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Lincoln County Public Library is a ‘Star’ in the state

The Lincoln County Public Library possesses thousands of books and one big star.

The Lincoln-Lawrence-Franklin Regional Library System — which includes the main office in Brookhaven and branches in Monticello, Meadville and New Hebron — recently received one of 12 Mississippi Library Stars awarded by the Mississippi Library Commission for Fiscal Year 2017.

Henry Ledet, executive director of the Lincoln-Lawrence-Franklin Regional Library System, credits the staff for continually trying to improve library services even while making do with less funding.

The library’s budget has dropped from $1.046 million in FY 2016 to $871,000 this year.

“We have the very best public library systems possible with the resources we have to work with, and the main resource that we have is our excellent and dedicated staff who believe that what we do is vitally important,” he said.

Ledet said library systems with similar resources are judged against each other. The Lincoln-Lawrence-Franklin Regional Library System was chosen to receive a Level III Library Star along with the Sunflower County Library System and the Columbus-Lowndes Public Library System.

Other winners were Sharkey-Issaquena County Library System, Carroll County Library Public Library System and Union County Library System in Level I; Carnegie Public Library of Clarksdale and Coahoma County, East Mississippi Regional Library and Waynesboro-Wayne County Library System in Level II; and The Library of Hattiesburg, Petal & Forrest County, Jackson-George Regional Library System and Central Mississippi Regional Library System in Level IV.

Winning a Library Star in Level III is big news, Ledet said.

“That means our staff is making the best possible use of what we have available to serve our public and the public is responding by using our services,” he said.

The library system had 163,191 items in circulation in the year ending September 2018. The system recorded an average of 478 visitors per day.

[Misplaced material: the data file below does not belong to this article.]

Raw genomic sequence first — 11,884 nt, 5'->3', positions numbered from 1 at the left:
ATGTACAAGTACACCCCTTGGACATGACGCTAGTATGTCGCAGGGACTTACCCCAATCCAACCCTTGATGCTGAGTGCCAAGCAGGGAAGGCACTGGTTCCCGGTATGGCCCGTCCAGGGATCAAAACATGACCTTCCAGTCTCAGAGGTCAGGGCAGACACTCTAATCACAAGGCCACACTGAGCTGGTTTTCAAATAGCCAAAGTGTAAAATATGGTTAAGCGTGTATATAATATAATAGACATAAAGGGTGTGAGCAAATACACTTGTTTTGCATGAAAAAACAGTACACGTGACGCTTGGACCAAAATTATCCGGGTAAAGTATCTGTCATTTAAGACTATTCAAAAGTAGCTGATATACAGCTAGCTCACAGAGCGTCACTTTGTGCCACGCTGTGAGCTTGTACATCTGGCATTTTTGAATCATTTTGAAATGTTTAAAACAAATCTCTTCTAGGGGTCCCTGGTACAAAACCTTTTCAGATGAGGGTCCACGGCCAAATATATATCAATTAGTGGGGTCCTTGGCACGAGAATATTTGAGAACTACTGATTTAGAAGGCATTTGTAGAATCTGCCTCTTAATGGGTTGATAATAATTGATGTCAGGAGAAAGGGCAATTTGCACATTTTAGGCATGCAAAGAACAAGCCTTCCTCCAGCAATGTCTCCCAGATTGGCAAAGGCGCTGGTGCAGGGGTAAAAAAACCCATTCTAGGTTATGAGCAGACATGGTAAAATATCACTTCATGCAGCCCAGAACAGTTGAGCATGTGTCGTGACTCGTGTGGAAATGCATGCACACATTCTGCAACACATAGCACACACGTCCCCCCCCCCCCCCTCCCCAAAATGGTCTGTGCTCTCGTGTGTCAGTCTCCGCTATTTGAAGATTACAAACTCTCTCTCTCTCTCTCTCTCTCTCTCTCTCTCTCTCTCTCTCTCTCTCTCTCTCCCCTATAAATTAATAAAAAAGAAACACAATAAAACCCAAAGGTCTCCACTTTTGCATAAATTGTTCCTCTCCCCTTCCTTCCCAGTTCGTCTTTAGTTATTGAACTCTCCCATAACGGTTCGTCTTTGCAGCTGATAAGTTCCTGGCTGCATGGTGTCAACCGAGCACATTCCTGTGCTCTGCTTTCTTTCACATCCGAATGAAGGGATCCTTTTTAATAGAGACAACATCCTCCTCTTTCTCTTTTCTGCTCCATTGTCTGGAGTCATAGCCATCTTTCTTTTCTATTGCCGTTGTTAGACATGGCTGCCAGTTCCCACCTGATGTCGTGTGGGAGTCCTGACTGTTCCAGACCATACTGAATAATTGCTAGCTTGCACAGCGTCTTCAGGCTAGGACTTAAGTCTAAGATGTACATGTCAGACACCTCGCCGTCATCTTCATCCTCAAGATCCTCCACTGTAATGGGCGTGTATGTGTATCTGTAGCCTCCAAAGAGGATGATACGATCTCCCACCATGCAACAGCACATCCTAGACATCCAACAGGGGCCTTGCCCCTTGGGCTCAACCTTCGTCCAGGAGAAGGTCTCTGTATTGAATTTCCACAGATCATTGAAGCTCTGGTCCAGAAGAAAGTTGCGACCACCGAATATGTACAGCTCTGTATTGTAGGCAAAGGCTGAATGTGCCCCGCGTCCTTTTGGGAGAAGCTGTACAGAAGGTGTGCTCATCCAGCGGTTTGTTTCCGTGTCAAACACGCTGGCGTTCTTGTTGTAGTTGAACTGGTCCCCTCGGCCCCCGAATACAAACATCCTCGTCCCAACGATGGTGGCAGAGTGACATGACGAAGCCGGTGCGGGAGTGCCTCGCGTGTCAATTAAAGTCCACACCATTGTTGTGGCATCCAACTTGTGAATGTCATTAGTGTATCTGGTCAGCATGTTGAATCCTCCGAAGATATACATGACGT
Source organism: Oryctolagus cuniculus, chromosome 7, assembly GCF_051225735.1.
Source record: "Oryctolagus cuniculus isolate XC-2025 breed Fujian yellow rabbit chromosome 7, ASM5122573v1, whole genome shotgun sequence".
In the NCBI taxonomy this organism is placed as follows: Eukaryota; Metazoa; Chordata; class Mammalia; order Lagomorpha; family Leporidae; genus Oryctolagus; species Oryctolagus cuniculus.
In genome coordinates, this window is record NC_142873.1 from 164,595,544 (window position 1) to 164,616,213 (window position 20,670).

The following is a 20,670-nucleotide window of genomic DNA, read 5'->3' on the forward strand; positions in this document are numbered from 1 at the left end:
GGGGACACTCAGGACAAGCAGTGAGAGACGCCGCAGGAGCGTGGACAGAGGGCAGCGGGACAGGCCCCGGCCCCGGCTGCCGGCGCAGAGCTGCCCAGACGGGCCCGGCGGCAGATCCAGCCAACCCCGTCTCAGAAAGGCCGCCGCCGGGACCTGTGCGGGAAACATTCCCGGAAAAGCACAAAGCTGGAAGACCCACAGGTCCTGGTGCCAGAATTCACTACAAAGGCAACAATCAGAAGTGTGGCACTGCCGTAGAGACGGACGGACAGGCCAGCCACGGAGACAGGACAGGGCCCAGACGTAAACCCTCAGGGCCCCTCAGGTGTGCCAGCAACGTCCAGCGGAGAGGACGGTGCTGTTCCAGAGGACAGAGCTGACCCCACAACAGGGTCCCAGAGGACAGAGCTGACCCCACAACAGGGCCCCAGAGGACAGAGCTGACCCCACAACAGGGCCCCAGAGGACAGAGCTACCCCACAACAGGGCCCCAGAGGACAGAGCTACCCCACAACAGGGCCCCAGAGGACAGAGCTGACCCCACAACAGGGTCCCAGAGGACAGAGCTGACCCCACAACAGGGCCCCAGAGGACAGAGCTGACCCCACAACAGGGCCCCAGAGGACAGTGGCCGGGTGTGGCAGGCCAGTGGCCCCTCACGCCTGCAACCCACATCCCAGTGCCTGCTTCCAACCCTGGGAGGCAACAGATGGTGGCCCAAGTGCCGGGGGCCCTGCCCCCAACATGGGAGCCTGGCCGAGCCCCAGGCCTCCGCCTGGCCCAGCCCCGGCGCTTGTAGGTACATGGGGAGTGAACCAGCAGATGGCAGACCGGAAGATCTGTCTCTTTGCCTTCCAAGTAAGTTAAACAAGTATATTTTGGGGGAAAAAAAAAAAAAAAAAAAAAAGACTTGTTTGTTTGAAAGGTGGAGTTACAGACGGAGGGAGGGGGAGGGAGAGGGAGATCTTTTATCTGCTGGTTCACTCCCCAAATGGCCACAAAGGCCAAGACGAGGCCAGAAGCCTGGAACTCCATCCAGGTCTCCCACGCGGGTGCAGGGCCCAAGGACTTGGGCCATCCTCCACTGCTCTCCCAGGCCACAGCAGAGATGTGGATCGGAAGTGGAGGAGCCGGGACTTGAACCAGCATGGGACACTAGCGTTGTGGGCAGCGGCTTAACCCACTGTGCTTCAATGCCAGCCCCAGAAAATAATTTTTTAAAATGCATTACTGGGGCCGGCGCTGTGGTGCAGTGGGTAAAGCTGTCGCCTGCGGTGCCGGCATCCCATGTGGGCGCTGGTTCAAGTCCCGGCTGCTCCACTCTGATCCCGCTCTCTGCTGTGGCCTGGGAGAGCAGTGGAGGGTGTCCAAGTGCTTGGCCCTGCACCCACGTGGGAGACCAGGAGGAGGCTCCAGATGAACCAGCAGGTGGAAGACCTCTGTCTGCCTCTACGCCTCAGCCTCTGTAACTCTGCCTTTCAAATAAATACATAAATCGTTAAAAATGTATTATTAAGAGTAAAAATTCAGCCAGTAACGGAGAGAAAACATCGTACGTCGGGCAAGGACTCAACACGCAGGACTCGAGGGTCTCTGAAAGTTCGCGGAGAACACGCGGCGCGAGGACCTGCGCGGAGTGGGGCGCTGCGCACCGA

Star designation is based on traditional library services, which means all the extra services offered are considered in the determination.

“It says that we excel in providing regular library service,” he said. “It does not take into account all of the other enrichment we offer the community including our growing art collection, local history resources including oral histories, in-house databases, historic photo collection and such things the community values in addition to the traditional services.”

The concept of Library Stars comes from the national professional magazine, Library Journal, Ledet said. The publication separates library systems into categories by expenditures that they report on the annual Public Library Statistics report that is submitted to the Institute for Museum and Library Services. The star ratings are then calculated by comparing libraries’ in the following areas:

• Mississippi Measures – an amalgamation of statistics on interlibrary loan, statewide database use, number of registered users, and items withdrawn

• Circulation per capita

• Total program attendance per capita

• Public Internet terminal uses per capita

While Mississippi does not currently have any national Library Journal Library Stars, MLC has awarded Mississippi Library Stars to the best-scoring libraries in this state, recognizing the three highest-scoring library systems in each of four categories.

The winning libraries will receive a certificate and a Mississippi Star Library star to feature on their website

The Mississippi Library Commission supports innovative programs and initiatives to strengthen and enhance library services for all Mississippians.  The agency is funded by the Mississippi Legislature, with additional funding provided through the Institute of Museum and Library Services under provisions of the Library Services and Technology Act, offering leadership in library services, advocacy and training for library professionals and paraprofessionals.